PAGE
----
Barron’s – October 20, 2021
Due to transformational legislation contained in the Tax Cuts and Jobs Act of 2017, tax benefits and ESG principles can be achieved for private wealth and institutional clients alike within the same wealth management plan.
But before considering an investment in a Qualified Opportunity Zone (QOZ) for their clients, advisors should carefully evaluate the suitability of such an allocation, the chief prerequisite being: Does the client have, or are they likely to incur, substantial exposure to U.S. capital gains tax obligations arising from the sale of securities, real estate, businesses, art or cryptocurrency?
And, are they prepared to allocate the proceeds from these capital gains into an investment strategy that may suggest a holding period of seven to 10 years in order to receive beneficial tax treatment?
If so, the Opportunity Zone program may provide an attractive solution for investors who have accumulated significant unrealized capital gains during the recent bull markets in U.S. equities and real estate and who desire to mitigate their tax exposure.
For example, if your client was fortunate enough to purchase, say, one of the FANG stocks or a beach house in Florida at a low price, but is reluctant to recognize the capital gain because they cannot rationalize paying Uncle Sam, then an investment in a QOZ may provide the answer.
Let us begin with the fundamentals required to navigate a successful QOZ investment. First, the investment must be located in a QOZ, which is a low-income community where new investments may be eligible for preferential tax treatment. The 8,766 QOZs across the U.S. were selected by the governors of each state and certified by the IRS as “eligible” for qualified investment through December 2026. It is important to note that this bipartisan initiative is currently supported by both Republicans and Democrats, including President Biden and former President Trump.
Second, the investment must be directed into a Qualified Opportunity Fund (QOF), the approved investment vehicle utilized to direct investments within the QOZ.
The QOF then deploys the investment into a Qualified Opportunity Zone Business (QOZB), which is a business that is generally favored by state and local officials for a host of different reasons, such as community redevelopment, workforce housing, water purification, job creation or other development projects intended to benefit the area. It is important to note that these underlying businesses, structured to provide a traditional rate of return for investors in the QOF, are frequently supported by government officials to promote local social and environmental goals. IRS regulations require investments in QOZs to be either new greenfield projects or significant additions to the tax basis of an already existing business, so they are not limited to real estate.
Since the inception of the national Opportunity Zone program, the initial QOZ investors, real estate participants with traditional return-on-investment expectations, have met with limited success. However a second wave of participants, ones with the dual objectives of reaping tax benefits and supporting ESG-compliant projects that foster positive social impact, have begun to change the landscape.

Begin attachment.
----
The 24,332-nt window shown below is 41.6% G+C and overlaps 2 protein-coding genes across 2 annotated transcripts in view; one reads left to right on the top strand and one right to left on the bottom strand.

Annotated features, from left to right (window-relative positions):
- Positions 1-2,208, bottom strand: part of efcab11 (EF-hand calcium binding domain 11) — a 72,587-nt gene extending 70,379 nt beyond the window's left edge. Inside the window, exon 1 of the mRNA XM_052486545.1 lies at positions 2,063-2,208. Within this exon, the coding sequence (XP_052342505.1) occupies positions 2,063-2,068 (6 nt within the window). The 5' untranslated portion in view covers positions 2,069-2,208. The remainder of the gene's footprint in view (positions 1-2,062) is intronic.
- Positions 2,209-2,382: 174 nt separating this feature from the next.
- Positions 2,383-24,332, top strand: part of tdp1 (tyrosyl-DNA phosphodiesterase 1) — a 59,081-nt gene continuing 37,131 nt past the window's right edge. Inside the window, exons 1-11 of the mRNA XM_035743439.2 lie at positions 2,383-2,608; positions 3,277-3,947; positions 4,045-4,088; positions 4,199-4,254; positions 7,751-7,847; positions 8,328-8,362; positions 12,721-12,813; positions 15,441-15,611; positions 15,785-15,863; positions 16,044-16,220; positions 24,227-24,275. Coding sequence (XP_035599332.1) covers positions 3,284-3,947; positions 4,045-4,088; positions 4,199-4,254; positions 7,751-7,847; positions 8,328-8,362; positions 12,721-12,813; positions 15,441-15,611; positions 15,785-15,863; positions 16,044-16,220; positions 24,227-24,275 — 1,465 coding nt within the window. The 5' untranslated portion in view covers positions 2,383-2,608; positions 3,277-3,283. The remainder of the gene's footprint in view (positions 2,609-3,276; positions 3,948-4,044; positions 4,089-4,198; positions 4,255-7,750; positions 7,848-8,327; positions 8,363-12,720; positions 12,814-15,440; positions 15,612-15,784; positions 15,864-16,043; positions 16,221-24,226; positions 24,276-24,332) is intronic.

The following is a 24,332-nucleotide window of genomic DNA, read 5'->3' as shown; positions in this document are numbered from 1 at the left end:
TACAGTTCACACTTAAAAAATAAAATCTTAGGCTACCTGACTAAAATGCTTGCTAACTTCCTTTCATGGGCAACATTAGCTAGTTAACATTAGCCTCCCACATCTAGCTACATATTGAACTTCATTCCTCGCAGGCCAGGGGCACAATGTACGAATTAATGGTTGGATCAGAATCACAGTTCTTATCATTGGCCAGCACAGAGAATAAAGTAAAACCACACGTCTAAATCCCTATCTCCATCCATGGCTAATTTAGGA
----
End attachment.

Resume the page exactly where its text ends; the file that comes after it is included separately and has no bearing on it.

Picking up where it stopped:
As a result, the scope of investments available to investors is broadening and encompassing more diverse opportunities over a range of market sectors and the QOZs that were established in 2018 to directly assist low-income areas could benefit from a supply of private capital.
Using the tools available under the Opportunity Zone program, ESG- compliant businesses are able to advance these multi-sector objectives, thereby improving these communities while mitigating environmental harm. These diversified projects may include sustainable infrastructure such as data centers, clean energy (i.e., solar) operating companies (such as agriculture) and workforce or government supported multifamily real estate developments, which are green- or ESG-friendly.
Timing is key to qualifying for a QOZ investment. Investors, foreign and domestic, with taxable U.S. gains should consult with their advisors as well as their accountants as they can defer taxes on any prior eligible gain to the extent that a corresponding amount is invested within 180 days in a QOF.
With ESG assets on a pace to reach $50 trillion by 2025, tax-advantaged strategies aimed at Qualified Opportunity Zones should attract investors who wish to simultaneously reduce their tax burden, assist economically disadvantaged communities and promote the increasingly important principles associated with ESG.
Al Puchala is the CEO of CapZone Impact Investments. Throughout his 38-year finance career, he has been an advocate and practitioner for positive social impact investing at scale. As CEO of CapZone, Al combines his expertise and experience to develop a new asset class, Opportunity Zones, to connect profits to purpose nationally.
Joseph A. Zock is a portfolio manager at Tocqueville Asset Management, a registered investment advisor with approximately $8.7 billion under management as of June 30, where he manages discretionary and advisory portfolios for institutional accounts.
Dow Jones & Company, Inc.
By Joe Zock and Al Puchala
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